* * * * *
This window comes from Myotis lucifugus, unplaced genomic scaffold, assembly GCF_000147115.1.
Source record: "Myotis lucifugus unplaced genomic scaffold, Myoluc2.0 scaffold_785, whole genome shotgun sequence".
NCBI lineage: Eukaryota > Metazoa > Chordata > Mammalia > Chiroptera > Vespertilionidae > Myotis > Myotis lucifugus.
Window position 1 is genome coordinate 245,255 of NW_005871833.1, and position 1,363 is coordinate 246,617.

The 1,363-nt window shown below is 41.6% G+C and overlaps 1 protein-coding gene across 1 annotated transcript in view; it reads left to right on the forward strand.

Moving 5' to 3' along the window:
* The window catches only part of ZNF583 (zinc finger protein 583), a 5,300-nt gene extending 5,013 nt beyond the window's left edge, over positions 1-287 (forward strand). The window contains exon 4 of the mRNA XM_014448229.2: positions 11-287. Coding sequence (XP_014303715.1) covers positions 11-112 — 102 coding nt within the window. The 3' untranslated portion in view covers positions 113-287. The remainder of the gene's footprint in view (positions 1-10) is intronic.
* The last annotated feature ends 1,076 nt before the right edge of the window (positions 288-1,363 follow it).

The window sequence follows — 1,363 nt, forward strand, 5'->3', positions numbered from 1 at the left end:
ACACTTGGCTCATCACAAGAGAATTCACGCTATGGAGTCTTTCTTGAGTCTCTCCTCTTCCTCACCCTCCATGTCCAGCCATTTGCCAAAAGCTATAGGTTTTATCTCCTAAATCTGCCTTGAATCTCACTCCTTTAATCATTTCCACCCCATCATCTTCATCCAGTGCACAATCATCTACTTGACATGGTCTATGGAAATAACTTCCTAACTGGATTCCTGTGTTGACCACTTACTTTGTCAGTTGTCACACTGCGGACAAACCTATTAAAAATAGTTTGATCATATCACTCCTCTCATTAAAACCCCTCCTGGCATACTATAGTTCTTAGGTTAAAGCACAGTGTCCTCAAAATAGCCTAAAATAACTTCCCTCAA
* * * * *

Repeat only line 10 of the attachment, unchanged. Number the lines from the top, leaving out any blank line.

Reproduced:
ACACTTGGCTCATCACAAGAGAATTCACGCTATGGAGTCTTTCTTGAGTCTCTCCTCTTCCTCACCCTCCATGTCCAGCCATTTGCCAAAAGCTATAGGTTTTATCTCCTAAATCTGCCTTGAATCTCACTCCTTTAATCATTTCCACCCCATCATCTTCATCCAGTGCACAATCATCTACTTGACATGGTCTATGGAAATAACTTCCTAACTGGATTCCTGTGTTGACCACTTACTTTGTCAGTTGTCACACTGCGGACAAACCTATTAAAAATAGTTTGATCATATCACTCCTCTCATTAAAACCCCTCCTGGCATACTATAGTTCTTAGGTTAAAGCACAGTGTCCTCAAAATAGCCTAAAATAACTTCCCTCAA